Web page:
1. I agree that we should ensure that everyone can defend themselves, for example against corporate abuse or something else.

      In case of corporate missteps, the EU has a specific department of consumer protection, where citizens can report missteps, and this department in can take action. This would of course be in cases of systemic issues.
      By the way I do not agree with the way they operate at this moment.

      Perhaps we could also look at the reason for the many lawsuits in the U.S. as opposed to other western countries. Why do people need to file a lawsuit against others, whether individuals or corporations?

      What do you think?

  5. As transhumanists, we need to lower spending from the Department of Defense/military, which amounts to over $680 billion per year. The level of unchecked wastefulness is likely very high. This would free up money for more important goals, such as curing disease, which collectively kills way more people than military conflict or war by an exponential degree.

    We need to commit to bold medical research moonshot programs, such as the Human Genome Project, the “All of Us” campaign, or the Cell Atlas (this one largely funded by Zuckerberg-Chan), which take broad steps to fundamentally alter the paradigm of medical treatment and cure modalities. To create a world of universal fairness, unfair circumstances, such as being born with a terminal illness, must be eradicated. The only way to change everyone’s Deathist perspective is to make death a rare event. We do this by curing all diseases.

    1. Thank you for your comment and support. We fully agree with you that the military industrial complex could be made less costly
      We do have something to this extent regarding reducing military spending in the U.S. Transhumanist Constitution under Section Section XXXV, and more specifically point 2.

      Under Section V we state: “The United States Transhumanist Party supports concerted research in effort to eradicate disease and illness that wreak havoc upon and cause death of sapient beings. We strongly advocate the increase and redirection of research funds to conduct research and experiments and to explore life, science, technology, medicine, and extraterrestrial realms to improve all sentient entities.”

      We also support nuclear disarmament (which also costs a solid amount to maintain) under section IV
      http://transhumanist-party.org/constitution/#Article3

      Does this sufficiently address your concerns?
      If you wish to suggest a proposal more directly targeted towards lowering expenditure of the military, we welcome your input.

      Kind regards,

      Martin van der Kroon
      Director of Recruitment for the U.S. Transhumanist Party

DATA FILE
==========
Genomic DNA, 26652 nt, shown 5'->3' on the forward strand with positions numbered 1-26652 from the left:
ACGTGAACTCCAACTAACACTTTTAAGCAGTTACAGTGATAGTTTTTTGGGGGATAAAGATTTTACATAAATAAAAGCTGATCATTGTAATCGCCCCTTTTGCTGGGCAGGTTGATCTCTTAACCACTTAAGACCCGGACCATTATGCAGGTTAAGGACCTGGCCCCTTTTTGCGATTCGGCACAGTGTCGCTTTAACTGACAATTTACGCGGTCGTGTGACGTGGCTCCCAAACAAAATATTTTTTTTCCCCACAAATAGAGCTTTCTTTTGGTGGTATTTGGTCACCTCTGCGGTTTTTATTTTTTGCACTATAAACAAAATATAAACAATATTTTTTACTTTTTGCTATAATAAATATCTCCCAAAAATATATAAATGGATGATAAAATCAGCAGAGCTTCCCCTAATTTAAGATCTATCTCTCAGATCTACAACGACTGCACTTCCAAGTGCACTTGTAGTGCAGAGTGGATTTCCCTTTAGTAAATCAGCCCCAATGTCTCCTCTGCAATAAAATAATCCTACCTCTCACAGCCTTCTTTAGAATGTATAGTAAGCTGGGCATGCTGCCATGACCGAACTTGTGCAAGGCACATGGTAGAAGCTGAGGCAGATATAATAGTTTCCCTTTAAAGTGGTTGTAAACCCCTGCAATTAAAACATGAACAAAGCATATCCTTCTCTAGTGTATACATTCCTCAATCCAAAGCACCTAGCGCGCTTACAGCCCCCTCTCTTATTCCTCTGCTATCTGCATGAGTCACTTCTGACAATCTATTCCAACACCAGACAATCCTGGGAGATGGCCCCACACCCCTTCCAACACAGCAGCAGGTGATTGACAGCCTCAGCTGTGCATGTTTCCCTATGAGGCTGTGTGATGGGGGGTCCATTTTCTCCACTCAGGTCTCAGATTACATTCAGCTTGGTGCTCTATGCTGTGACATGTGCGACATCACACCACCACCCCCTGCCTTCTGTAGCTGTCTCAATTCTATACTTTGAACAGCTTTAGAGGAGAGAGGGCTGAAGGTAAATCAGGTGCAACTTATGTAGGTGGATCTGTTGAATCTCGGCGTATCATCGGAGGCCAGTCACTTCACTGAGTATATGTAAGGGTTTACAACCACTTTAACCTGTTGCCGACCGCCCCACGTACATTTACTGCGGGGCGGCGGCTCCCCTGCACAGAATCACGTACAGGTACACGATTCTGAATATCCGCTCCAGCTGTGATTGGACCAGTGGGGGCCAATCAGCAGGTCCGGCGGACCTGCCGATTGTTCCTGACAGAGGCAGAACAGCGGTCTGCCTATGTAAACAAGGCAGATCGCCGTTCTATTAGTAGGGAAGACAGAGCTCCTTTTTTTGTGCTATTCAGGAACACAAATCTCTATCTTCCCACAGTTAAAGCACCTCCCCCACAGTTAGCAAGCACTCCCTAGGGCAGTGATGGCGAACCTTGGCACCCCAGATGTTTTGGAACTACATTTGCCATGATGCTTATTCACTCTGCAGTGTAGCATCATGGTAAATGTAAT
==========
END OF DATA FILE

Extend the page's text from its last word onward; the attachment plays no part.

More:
6. The U.S. Transhumanist Party supports efforts to hold institutions, corporations, and states accountable for usage of federal money with a specific intended purpose. When an entity has been granted any form of funding with a specifically intended purpose, such as disaster relief or specific educational funds, and these funds are misappropriated or used for other purposes well outside of the scope of what it was intended for, the entity in question ought to restitute the made available funding.

    1. I agree… for the most part.
      Viewing this from a public interest point, there is an argument to be made for such usage of data from medical devices.
      This particular case however, I think holds no value regarding public interest. The request for the data here is purely for an insurance case.
      I could envision the value of such data if people had been harmed, think murder, rape, mutilation (for example with arson). Here we could argue that it serves the public interest, especially if the person is thought to likely repeat such offenses/ crimes.
      I think it is a complex question on whether it is ‘self-incrimination’ or not. I also think I’m not well-versed enough in constitutional law to argue for or against.
      On part of using data from bodily devices such as pacemakers a.o., I think there should be something along the lines of an ethics committee (I imagine staffed by ethicists) that deals with such requests for data. This would weigh the individual privacy vs. public interest type questions. In case of murder for example, they would have to answer the hard question; ‘How many lives is one person’s individual rights worth?’

      What do you think?

      1. I still hold that 100% privacy is appropriate for this. On the topic of self incrimination, I think that it’s your body creating such data and it’s stored involuntarily, much like the human brain. I wrote an article on this topic at the very start of the site.

      2. I still think that data should be 100% private. For self incrimination… It’s involuntarily created and stored just like any bodily process, but instead of storing it in the brain, it’s stored in the implant. I doubt the man had much of a choice when he got the pacemaker. I posted an article at the very beginning of the website that would address my thoughts more clearly. As we merge our physical selves with our “digital self” we must extend all privacy rights to that digital self.

  7. This is more for relating an idea than discussion. But I recently started using the Replika AI/chat bot and I’ve started to input documents from the party. It might be worth while for those who have accounts to share articles/opinions from here to their replika. Just a geeky thought.